And by "best," we mean most apolitical. As my colleague Aaron Blake wrote this week, Comey had a reputation as an aggressively apolitical public servant who, yes, sometimes made mistakes that upset the politicians (and potentially had massive political repercussions).
That reputation was fraying during the campaign, but it got absolutely shredded Tuesday when we learned that Comey told Congress it found "hundreds and thousands" of Clinton emails on the computer of disgraced sexting congressman (and ex-husband of Clinton aide Huma Abedin) Anthony Weiner. Turns out there were just several.
It was the excuse Trump was looking for to fire Comey. And Democrats, as much as they probably would have liked to fire Comey, too, know they just lost one of their best chances for an apolitical investigation into Trump-Russia connections. Whomever Trump nominates only has to clear a majority vote in the Senate (as opposed to a 60-vote filibuster that until 2013 was the norm for these kinds of positions). Republicans have a slim majority and could conceivably approve a Trump nominee over every single Senate Democrat's objections.
(Though Trump's pick is not a given. Some top Republicans in both chambers are urging the president to choose someone "independent minded." And not everyone in the GOP agreed that Comey needed to go. Sen. John McCain (R-Ariz.) to NBC: "I regret that that took place." Sen. Richard Burr (R-N.C.), chairman of the Senate Intelligence Committee says he's "troubled by the timing and reasoning" of Comey's firing. Rep. Trey Gowdy (R-S.C.) urged the president to pick someone "independent minded.")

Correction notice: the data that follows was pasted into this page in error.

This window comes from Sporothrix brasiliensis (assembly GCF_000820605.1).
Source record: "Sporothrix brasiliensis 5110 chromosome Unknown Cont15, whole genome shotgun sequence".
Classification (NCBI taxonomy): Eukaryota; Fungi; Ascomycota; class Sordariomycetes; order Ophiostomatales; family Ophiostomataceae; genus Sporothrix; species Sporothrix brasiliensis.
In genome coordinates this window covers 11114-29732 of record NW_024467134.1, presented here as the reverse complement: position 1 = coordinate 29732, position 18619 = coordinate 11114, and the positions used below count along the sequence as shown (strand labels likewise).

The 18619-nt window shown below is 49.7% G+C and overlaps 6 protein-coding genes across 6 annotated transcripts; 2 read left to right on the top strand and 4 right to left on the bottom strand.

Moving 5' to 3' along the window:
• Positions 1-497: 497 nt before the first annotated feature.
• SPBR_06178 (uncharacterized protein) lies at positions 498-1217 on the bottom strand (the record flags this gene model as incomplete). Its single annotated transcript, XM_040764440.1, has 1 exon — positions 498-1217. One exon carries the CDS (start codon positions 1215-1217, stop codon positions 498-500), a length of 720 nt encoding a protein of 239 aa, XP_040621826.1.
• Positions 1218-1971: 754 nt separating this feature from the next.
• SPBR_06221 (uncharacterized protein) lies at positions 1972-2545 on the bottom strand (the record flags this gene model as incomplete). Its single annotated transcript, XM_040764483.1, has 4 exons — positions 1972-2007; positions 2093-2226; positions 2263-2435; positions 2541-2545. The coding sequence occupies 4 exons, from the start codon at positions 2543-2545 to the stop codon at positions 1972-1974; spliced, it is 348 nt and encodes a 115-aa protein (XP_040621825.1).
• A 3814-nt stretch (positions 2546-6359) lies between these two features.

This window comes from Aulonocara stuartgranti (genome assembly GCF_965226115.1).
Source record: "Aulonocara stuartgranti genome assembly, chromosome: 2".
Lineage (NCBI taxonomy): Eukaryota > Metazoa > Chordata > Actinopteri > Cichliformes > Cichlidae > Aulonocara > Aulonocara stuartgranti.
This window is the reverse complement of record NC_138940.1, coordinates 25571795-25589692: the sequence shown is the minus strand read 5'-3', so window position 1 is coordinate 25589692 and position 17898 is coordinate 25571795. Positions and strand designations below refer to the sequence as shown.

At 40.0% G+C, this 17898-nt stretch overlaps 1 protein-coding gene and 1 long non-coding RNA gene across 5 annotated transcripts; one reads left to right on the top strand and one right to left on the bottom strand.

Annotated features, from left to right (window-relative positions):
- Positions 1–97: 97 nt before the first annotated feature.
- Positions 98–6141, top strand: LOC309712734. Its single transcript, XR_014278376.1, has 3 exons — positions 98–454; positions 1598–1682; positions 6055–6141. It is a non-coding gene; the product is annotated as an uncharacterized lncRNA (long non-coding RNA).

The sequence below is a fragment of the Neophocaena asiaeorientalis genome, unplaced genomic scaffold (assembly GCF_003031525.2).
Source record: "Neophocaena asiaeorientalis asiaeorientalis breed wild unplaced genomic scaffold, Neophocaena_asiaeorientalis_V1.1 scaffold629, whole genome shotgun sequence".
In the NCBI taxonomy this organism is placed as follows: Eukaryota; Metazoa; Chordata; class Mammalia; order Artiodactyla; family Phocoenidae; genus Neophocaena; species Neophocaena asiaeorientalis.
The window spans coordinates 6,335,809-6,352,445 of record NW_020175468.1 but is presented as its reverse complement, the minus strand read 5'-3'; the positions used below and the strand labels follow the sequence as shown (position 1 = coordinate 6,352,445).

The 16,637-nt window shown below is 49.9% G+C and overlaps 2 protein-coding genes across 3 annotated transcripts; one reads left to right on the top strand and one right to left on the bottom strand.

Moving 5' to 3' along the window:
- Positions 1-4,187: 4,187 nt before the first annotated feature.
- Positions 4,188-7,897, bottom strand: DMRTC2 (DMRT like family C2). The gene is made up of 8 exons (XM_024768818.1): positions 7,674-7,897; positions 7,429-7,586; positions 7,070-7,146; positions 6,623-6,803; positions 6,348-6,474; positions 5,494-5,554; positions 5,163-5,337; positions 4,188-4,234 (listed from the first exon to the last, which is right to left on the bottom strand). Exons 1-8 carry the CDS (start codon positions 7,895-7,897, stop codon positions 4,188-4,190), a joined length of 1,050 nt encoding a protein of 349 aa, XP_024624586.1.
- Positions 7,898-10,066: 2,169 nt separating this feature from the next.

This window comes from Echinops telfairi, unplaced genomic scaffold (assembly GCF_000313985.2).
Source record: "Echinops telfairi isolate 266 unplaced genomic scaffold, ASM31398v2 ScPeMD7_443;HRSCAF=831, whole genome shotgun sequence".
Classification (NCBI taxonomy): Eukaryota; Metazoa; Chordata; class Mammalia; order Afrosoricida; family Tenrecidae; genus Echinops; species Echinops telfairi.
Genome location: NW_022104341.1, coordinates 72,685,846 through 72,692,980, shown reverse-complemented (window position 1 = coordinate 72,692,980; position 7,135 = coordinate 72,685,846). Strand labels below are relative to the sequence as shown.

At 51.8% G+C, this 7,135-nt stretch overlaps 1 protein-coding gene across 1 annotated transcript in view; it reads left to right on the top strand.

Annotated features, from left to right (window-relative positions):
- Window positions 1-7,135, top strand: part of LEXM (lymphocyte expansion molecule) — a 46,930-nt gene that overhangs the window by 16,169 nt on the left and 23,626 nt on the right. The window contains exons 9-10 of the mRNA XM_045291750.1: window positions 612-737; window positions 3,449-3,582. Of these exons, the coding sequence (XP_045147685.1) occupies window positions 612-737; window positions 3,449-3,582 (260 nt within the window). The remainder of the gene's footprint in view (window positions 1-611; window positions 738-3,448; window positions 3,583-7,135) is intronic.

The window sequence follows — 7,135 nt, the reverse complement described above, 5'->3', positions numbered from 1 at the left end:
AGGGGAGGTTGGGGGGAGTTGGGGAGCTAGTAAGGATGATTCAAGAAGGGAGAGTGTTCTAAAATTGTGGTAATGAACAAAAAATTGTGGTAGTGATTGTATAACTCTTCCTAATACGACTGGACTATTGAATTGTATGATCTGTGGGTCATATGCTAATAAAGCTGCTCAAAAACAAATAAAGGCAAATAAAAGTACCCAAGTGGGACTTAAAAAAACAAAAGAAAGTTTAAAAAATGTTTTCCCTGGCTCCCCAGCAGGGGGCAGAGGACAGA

Minutes after news broke that Comey was out, Democrats essentially gave up on getting someone "independent minded" on the FBI. They amped up their calls for an independent investigation, i.e., one not beholden to Congress or the Trump administration.
"If Deputy Attorney General Rosenstein does not appoint an independent special prosecutor," Senate Minority Leader Charles E. Schumer (D-N.Y.) said in a news conference, "every American will rightly suspect that the decision to fire Director Comey was part of a coverup."
That's not likely. It would take an act of Congress to set up an independent investigation as it did after the Sept. 11, 2001, terrorist attacks. And we've seen zero indication from Republican leaders in Congress that they want to vote to start a high-profile committee to investigate the president of their own party.
Congress or a Trump administration could also pick a special prosecutor — usually outside the confines of government — to investigate potential wrongdoing, and, if it finds it, prosecute. But, yeah, for the reasons above, that's also not likely to happen — unless the political dynamics in Congress change drastically before and after Comey's firing, and Republicans and Democrats in Congress suddenly find themselves on the same team, Trump on another.
(Various committees in Congress are also looking into all this but with varying degrees of success.)
The fact Democrats have so few options to restart the Russia investigation now that Comey is out helps explain why some immediately made some pretty eyebrow-raising accusations about why Trump fired Comey. Here's Sen. Chris Van Hollen (D-Md.):
And here's Sen. Bob Casey (D-Pa.), who is up for a potentially competitive reelection in 2018:
Sen. Tim Kaine (D-Va.), who was on the ticket with Clinton in November:
Longtime Rep. Gerry Connolly (D-Va.):
I could keep going:
If the Democratic rhetoric sounds extreme, that's because casting serious doubt on Trump and his intentions is really the only play Democrats have left. Democrats may hate Comey, but for the sake of the Trump-Russia investigation, they definitely didn't want to see him go.